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Meanwhile, colonists had introduced rats, stoats, possums, goats and deer to New Zealand and they flourished and wiped out many native fauna.

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The Paparoa Range – mining the pristine

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The coal deposits in the West Coast area are referred to as the Paparoa and Brunner Coal Measures, concentrated at Greymouth, Buller, Inangahua, Pike River and Stockton ‘coalfields‘.   Two decades after Brunner discovered coal 7 km upstream from the mouth of the Grey River in 1864, coal mining begun at Coal Gorge (later called Brunnerton, then later just Brunner).

Once rail and ports were completed to Greymouth in 1882, large scale mining commenced and facilitated industrialised coal mining in the area.   Coal  mining has since been the dominant industry ever since, containing virtually all New Zealand’s bituminous (coking) coals.

On 26th March 1896, a tragic explosion deep in the Brunner Mine killed all 65 miners inside.

It seemed most likely that the explosion was caused by firedamp, a common hazard in bituminous (black) coal mines, where fammable methane gas accumulates under pressure in pockets in the coal and adjacent strata, and when penetrated accidentally ignites and explodes.

Extraction of bituminous coal demands the highest safety procedures involving attentive gas monitoring, good ventilation and vigilant site management.

The Brunner Mine Disaster was labelled the worst mining disaster in New Zealand’s history.

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The 1896 mass grave for 33 of the 65 miners (men and boys) at Stillwater
[Source: Christchurch City Libraries, Ref. PhotoCD 2, IMG0073, ^http://christchurchcitylibraries.com/

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Coal production peaked in 1914, when 1.3 million tonnes were produced with 2550 employees. Following World War II there was a significant production decline as hydro-electricity and diesel fuel became more available.  Loss of markets resulted in the closure of a number of mines.

Up to 1973, most coal was extracted by underground methods. In the Buller and Stockton coalfields, coal continues to be extracted by opencast mining, while underground methods are necessary for the deeper coal seams of the Greymouth Coalfield and more recently at Pike River.

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Government Corporate Mining

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Up until the 1980s, black coal from the Coast was used within New Zealand mainly for home and industrial heating (steam raising at dairy factories, as fuel at the Cape Foulwind cement works and in gas works).

Since 1987,  the Stockton Mine, 80km north of Greymouth, has been operated by New Zealand Government-owned coal-mining company, Solid Energy, in a partnership agreement with Downer Australia.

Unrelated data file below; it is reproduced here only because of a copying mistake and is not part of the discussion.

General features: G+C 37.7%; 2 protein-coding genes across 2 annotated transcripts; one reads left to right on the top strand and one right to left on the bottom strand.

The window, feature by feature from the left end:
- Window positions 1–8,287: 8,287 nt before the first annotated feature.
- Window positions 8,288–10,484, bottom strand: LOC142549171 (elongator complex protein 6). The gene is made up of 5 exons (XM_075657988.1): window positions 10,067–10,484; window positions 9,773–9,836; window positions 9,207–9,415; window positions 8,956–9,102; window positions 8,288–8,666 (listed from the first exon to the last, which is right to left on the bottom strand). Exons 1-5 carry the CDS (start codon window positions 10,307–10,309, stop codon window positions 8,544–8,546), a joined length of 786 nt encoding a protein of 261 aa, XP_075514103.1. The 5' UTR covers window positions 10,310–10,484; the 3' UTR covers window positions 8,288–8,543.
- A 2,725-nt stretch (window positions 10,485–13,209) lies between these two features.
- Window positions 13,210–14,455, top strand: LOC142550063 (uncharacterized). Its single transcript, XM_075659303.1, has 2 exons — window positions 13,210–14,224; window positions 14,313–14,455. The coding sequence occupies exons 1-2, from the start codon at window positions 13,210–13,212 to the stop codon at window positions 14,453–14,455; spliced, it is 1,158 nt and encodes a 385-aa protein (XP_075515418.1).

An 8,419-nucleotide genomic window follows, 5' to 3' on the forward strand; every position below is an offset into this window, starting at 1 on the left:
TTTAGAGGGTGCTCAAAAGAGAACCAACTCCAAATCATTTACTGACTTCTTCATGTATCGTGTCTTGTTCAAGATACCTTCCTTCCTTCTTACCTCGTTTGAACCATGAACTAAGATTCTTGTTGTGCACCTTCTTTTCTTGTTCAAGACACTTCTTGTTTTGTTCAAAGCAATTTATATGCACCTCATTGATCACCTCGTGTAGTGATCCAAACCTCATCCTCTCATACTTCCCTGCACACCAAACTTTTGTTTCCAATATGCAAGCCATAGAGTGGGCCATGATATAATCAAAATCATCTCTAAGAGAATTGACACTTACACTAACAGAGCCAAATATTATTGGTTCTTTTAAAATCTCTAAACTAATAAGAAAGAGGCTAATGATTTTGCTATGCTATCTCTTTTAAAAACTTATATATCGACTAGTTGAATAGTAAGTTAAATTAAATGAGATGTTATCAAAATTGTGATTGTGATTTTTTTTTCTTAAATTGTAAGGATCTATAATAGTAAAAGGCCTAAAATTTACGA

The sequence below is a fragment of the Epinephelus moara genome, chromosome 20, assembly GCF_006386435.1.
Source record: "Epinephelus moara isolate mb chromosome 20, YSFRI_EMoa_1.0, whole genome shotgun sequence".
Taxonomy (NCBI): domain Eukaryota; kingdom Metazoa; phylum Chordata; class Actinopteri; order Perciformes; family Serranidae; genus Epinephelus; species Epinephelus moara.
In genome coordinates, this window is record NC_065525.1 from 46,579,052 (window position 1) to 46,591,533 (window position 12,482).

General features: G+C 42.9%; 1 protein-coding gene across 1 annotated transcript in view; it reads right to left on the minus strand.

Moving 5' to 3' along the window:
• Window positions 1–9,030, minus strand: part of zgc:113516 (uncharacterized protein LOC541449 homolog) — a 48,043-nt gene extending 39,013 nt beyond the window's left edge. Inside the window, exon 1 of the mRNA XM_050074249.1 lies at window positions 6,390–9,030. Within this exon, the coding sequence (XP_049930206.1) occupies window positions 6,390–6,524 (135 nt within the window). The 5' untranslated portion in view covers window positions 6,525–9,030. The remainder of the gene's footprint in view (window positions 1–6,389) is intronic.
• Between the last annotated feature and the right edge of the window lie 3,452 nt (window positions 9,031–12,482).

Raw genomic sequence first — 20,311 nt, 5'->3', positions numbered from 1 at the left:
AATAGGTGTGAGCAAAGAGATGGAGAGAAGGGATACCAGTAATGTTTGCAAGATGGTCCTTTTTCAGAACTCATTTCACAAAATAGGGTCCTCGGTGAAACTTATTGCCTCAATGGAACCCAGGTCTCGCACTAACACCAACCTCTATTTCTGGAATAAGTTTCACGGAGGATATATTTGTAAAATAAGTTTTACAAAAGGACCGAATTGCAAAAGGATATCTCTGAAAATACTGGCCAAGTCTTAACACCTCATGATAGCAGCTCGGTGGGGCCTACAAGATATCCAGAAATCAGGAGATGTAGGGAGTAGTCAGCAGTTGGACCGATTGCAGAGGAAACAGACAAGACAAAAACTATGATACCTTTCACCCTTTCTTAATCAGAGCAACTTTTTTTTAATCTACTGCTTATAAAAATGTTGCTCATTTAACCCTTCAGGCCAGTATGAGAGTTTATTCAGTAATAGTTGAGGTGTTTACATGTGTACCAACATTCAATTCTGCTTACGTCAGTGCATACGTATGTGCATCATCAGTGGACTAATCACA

Stockton Opencast Coal Mine
Run by the New Zealand Government’s Solid Energy
80km north of Greymouth, New Zealand

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Solid Energy remains New Zealand’s leading coal producer and the Stockton Coal Mine New Zealand’s largest opencast mining operation, with self-granted licence to operate for at least forty years to 2017 and beyond.  Since 1990 around 90% of West Coast coal production has been exported for use as metallurgical coke in the steel making industry mainly in Japan, with the remaining 10% sold to industrial users and for electricity generation within New Zealand.

[Sources: New Zealand Government, ^http://www.mineralswestcoast.co.nz/westcoast_coal.aspx ; ^http://www.coalnz.com/]

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Coal deposits have also been found in the Paparoa Range, including extensive seams in both the Greymouth Coalfield and the smaller, isolated Pike River Coalfield.  Rail connections were built to provide access to the mines.

In 2009, New Zealand’s Government proposed opening up 7,000 hectares of high conservation land to prospecting for valuable minerals in the Paparoa National Park and in other parts of New Zealand, including on the Coromandel Peninsula and on Great Barrier Island.

Coal Seams along the eastern side of the Paparoa Range
targeted by the New Zealand Government

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Pike River Coal – Carter’s flawed compromise

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The marketing pike symbol
~ a symbol of socio-ecological arrogance above and beyond the River

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In around 1996, Pike River Coal was set up by its mining founder, Gordon Ward, which became a subsidiary of  New Zealand Oil and Gas (NZOG) subsidiary at the time.

The company was formed chiefly to exploit the Brunner Coal Seam comprising lucrative hard coking black coal under the Paparoa Ranges situated 80 km north-east of Greymouth.  Hard coking coal is an essential ingredient in the steel making process and at the time the commodity price was high in international markets, particularly due to demand in booming industrial India and Japan.